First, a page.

Should you use heart rate data, power data or just go by feel when you train? Professional triathlete Angela Naeth weighs in.

Thanks to current technology, triathletes can know power on the bike and pace in the pool and on the run. More and more information is available to us now through our watches and GPS units. This type of instant feedback provides you with accurate data for each workout on your pace, power and energy outputs. So what is best to use?

In my experience as a coach and pro triathlete, heart rate data answers lots of questions about your training that the other variables can’t. Here’s why.

Angela Naeth uses her Polar heart rate monitor in every workout.
Angela Naeth uses her Polar heart rate monitor in every workout.

Power provides instant feedback on the work you’re doing on a bike. It’s similar to using pace on the run and in the swim. What it doesn’t tell you is how much effort it takes for you to give out that specific output or pace.  For example, let’s say you have intervals at 250 watts for a workout. What does this really do to your system? Was it a moderate effort or did it leave you with nothing left in the tank? How does this reflect over time in a training progression and how do you know if you’re improving? There are so many factors that come in to play – heat, humidity, wind, how much caffeine you’ve taken, nutrition, sleep patterns — any stress that you encounter will effect your workout. Simply looking at a power number or pace doesn’t take this into account and could leave injured before you know it.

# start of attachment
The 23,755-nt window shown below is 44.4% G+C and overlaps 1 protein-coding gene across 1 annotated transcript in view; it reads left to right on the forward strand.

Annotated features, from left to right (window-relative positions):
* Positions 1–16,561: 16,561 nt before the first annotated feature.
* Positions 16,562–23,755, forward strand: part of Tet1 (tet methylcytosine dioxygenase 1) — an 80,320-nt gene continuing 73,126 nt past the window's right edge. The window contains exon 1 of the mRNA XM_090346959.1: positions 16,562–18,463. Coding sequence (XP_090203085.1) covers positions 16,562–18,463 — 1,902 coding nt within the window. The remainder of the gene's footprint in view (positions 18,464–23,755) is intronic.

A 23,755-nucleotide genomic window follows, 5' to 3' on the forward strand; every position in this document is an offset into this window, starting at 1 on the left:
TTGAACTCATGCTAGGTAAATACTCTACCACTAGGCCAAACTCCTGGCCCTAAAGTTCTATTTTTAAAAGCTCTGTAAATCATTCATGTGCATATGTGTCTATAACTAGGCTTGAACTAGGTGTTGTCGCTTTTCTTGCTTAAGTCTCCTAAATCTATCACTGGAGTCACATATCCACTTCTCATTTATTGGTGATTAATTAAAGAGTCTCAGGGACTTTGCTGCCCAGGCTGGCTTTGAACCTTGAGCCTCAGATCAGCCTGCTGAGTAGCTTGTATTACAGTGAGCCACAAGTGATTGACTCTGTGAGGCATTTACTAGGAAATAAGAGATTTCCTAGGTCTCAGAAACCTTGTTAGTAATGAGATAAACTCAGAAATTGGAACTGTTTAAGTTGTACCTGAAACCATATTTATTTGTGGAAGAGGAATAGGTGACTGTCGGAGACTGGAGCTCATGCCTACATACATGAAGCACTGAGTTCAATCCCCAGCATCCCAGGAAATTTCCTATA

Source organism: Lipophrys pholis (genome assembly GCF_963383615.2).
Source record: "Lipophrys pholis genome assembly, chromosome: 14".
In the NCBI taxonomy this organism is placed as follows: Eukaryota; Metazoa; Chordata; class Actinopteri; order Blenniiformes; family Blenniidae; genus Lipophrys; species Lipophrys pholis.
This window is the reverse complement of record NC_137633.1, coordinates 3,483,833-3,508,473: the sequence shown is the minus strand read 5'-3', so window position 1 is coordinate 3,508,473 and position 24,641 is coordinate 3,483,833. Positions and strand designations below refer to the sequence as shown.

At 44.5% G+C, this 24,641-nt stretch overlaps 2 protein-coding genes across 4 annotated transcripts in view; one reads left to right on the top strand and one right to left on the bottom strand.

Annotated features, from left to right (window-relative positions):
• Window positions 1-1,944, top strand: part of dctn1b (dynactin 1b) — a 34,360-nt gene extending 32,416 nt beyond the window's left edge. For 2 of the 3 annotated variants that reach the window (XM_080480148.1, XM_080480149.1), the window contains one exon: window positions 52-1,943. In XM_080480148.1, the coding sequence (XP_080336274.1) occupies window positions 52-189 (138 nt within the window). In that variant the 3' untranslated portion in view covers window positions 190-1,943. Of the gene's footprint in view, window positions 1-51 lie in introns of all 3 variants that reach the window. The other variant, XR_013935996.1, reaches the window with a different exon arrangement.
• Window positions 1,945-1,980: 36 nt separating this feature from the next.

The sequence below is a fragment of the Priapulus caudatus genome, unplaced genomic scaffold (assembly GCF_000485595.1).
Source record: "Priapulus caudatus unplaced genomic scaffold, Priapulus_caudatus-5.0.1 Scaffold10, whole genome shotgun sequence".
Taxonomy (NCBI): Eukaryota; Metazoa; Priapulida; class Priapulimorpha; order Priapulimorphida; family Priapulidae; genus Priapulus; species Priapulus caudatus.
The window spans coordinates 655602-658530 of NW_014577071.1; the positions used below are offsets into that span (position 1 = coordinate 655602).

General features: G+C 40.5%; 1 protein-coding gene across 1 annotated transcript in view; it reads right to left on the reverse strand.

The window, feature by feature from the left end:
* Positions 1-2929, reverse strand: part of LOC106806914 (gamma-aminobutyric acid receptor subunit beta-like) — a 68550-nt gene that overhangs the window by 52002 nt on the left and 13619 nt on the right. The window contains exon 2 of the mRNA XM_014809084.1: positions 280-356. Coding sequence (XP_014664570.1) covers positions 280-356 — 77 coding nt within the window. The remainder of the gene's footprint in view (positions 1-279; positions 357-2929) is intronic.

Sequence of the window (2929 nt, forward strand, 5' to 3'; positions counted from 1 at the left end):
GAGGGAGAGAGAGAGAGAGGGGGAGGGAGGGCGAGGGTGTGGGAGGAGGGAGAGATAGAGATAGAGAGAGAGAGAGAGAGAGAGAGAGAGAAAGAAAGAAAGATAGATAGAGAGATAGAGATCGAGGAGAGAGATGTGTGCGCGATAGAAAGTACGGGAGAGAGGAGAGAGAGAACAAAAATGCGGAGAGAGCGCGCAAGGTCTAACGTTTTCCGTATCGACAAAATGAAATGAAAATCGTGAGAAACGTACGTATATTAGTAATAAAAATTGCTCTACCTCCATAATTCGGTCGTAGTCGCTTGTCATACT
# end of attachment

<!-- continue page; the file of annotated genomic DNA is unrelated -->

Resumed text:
The most accurate way to tell if you’re improve is by looking at heart rate data and seeing the difference in pace/power output in a specific zone. Heart rate takes into account all factors — it represents your body at work. When your pace or power is improving at a set heart race zone, it simply means you’re getting fitter. And if you train the right way — at the in the right zones to achieve a specific fitness target (ie. aerobic base) you’ll see that improvement that much faster. Training by heart rate data allows your physiology to catch up to your pace/power output for a given period. A lower heart rate at a higher pace or power output translates into a more efficient and faster athlete. Just because heart rate numbers matter most doesn’t mean you should discount pace and power data.

If you find that you’ve either plateaued or successfully built a solid base of aerobic fitness, start focusing on pace or power in your workouts for shorter, more intense intervals.  Form there, use your heart rate data and aerobic efforts as a gauge to measure your fitness. More intense intervals should lead to improvements — if not, you may need to go back to building better aerobic output, getting more rest or evaluating other stressors in your life.

Report error or omission